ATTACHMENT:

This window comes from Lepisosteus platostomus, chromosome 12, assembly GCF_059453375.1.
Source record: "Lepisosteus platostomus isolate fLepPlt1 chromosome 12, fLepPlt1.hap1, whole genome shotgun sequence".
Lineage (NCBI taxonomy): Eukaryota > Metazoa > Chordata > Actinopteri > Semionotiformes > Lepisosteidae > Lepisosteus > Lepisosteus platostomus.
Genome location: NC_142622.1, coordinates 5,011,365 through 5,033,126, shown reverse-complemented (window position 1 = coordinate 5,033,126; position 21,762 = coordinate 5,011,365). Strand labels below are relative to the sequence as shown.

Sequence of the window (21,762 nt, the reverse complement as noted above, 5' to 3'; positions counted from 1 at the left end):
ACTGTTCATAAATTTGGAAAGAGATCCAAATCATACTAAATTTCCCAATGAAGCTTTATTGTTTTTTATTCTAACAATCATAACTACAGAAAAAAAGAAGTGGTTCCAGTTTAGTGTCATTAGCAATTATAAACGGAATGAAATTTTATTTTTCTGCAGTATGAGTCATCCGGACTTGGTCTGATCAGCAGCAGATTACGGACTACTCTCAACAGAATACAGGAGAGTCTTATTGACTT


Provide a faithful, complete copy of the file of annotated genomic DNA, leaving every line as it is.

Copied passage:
This window comes from Lepisosteus platostomus, chromosome 12, assembly GCF_059453375.1.
Source record: "Lepisosteus platostomus isolate fLepPlt1 chromosome 12, fLepPlt1.hap1, whole genome shotgun sequence".
Lineage (NCBI taxonomy): Eukaryota > Metazoa > Chordata > Actinopteri > Semionotiformes > Lepisosteidae > Lepisosteus > Lepisosteus platostomus.
Genome location: NC_142622.1, coordinates 5,011,365 through 5,033,126, shown reverse-complemented (window position 1 = coordinate 5,033,126; position 21,762 = coordinate 5,011,365). Strand labels below are relative to the sequence as shown.

Sequence of the window (21,762 nt, the reverse complement as noted above, 5' to 3'; positions counted from 1 at the left end):
ACTGTTCATAAATTTGGAAAGAGATCCAAATCATACTAAATTTCCCAATGAAGCTTTATTGTTTTTTATTCTAACAATCATAACTACAGAAAAAAAGAAGTGGTTCCAGTTTAGTGTCATTAGCAATTATAAACGGAATGAAATTTTATTTTTCTGCAGTATGAGTCATCCGGACTTGGTCTGATCAGCAGCAGATTACGGACTACTCTCAACAGAATACAGGAGAGTCTTATTGACTT